much uneasiness; still, I concluded it was better to run all risks than to let the horses die of starvation in Chattanooga. After, after the battle of Missionary Ridge, when I started to Knoxville, the company joined me in excellent shape, bringing with it an abundance of food, including a small herd of beef cattle.
The whole time my line remained near the ironmills the shelling from Lookout was kept up, the screeching shots inquisitively asking in their well-known way, "Where are you? Where are you?" but it is strange to see how readily soldiers can become accustomed to the sound of dangerous missiles under circumstances of familiarity, and this case was no exception to the rule. Few casualties occurred, and soon contempt took the place of nervousness, and as we could not reply in kind on account of the elevation required for our guns the men responded by Jeers and imprecation of whenever a shell fell into their camp.
Meantime, orders having been issued for the organization of the army, additional troops were attached to my command, and it became the Second Division of the Fourth Army Corps, to which Major-General Gordon Granger was assigned as commander. This necessitated a change of position of the division, and I moved to ground behind our works, with my rigiit resting on Fort Negley and my left extending well over toward Fort Wood, my front being parallel to Missionary Ridge. My division was now composed of twenty-five regiments, classified into brigades and demi-brigades, * the former commanded by Brigadier-General G. D. Wagner, Colonel C. G. Harker, and Colonel F. T. Sherman; the latter, by Colonels Iaiboldt, Miller, Wood, Walworth, and Opdyke. Thedemibrigade was an awkward invention of Granger's; but at this time it was necessitated-perhaps by the depleted condition of our regiments, which compelled the massing of a great number of regimental organi zations into a division-to give it weight and force.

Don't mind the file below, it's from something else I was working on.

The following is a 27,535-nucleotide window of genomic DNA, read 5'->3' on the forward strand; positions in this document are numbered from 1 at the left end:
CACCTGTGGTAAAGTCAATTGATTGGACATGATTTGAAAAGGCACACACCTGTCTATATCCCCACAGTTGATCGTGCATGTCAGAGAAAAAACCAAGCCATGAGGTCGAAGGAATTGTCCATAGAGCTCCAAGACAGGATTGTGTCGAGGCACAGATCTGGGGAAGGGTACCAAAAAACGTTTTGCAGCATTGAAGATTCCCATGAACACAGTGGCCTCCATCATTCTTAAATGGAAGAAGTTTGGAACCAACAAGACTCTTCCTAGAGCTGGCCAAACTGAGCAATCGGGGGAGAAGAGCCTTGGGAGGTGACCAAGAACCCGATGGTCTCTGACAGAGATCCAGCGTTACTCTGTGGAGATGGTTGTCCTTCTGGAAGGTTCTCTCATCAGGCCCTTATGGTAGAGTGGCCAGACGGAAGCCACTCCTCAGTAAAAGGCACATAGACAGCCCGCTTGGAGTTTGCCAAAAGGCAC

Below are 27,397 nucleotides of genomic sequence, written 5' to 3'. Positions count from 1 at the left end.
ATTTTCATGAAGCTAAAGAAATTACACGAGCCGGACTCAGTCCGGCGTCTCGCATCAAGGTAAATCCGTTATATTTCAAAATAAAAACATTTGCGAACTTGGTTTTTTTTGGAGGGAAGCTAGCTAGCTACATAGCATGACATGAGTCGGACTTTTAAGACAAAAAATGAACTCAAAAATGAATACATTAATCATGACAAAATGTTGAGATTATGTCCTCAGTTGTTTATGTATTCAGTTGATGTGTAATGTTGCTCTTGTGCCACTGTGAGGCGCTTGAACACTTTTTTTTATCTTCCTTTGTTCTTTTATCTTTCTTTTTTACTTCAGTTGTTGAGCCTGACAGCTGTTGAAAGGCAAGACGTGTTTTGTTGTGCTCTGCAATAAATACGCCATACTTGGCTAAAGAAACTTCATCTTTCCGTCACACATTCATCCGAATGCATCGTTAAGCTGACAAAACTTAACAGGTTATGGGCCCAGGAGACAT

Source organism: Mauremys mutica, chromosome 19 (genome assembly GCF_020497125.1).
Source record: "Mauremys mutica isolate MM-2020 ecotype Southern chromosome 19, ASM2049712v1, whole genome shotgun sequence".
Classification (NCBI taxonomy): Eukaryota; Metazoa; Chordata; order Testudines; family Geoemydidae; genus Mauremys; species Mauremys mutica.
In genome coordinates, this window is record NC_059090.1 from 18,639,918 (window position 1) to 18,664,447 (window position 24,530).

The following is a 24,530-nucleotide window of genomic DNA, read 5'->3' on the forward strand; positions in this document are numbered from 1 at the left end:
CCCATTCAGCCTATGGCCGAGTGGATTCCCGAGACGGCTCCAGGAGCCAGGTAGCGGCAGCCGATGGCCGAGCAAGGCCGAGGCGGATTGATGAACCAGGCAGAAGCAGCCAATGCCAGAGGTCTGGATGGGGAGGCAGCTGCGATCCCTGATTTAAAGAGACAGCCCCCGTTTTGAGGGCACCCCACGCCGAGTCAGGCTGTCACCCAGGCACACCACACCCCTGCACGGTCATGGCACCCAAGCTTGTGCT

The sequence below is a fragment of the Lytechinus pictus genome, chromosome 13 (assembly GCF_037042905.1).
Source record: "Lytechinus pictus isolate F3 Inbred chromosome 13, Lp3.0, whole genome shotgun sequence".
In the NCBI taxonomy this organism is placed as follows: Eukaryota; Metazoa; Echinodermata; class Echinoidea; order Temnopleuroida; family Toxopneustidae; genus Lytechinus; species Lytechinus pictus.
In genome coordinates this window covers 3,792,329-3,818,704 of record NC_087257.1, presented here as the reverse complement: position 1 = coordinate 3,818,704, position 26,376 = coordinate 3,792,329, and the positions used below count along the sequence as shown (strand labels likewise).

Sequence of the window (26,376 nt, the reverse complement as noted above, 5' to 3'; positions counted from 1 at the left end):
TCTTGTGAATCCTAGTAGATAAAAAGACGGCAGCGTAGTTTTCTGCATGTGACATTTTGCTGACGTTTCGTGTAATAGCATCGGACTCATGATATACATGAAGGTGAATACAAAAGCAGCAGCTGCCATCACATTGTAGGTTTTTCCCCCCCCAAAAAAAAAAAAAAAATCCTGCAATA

On October 16, 1863, General Grant had been assigned to the command of the "Military Division of the Mississippi," a geographical area which embraced the Departments of the Ohio, the Cumberland, and the Tennessee, thus effecting a consolidation of divided commands which might have been introduced most profitably at an earlier date.
The same order that assigned General Grant relieved General Rosecrans, and placed General Thomas in command of the Army of the Cumberland. At the time of the reception of the order, Rosecrans was busy with preparations for a movement to open the direct road to Bridgeport-having received in the interval, since we came back to Chattanooga, considerable reinforcement by the arrival in his department of the Eleventh and Twelfth corps, under General Hooker, from the Army of the Potomac. With this force Rosecrans had already strengthened certain important points on the railroad between Nashville and Stevenson, and given orders to Hooker to concentrate at Bridgeport such portions of his command as were available, and to hold them in readiness to advance toward Chattanooga.
On the 19th of October, after turning the command over to Thomas, General Rosecrans quietly slipped away from the army. He sub mitted uncomplainingly to his removal, and modestly left us without fuss or demonstration; ever maintaining, though, that the battle of Chickamauga was in effect a victory, as it had ensured us, he said, the retention of Chattanooga. When hisdeparture became known deep and almost universal regret was expressed, for he was enthusiastically esteemed and loved by the Army of the Cumberland, from the day he assumed command of it until he left it, notwithstanding the censure poured upon him after the battle of Chickamauga.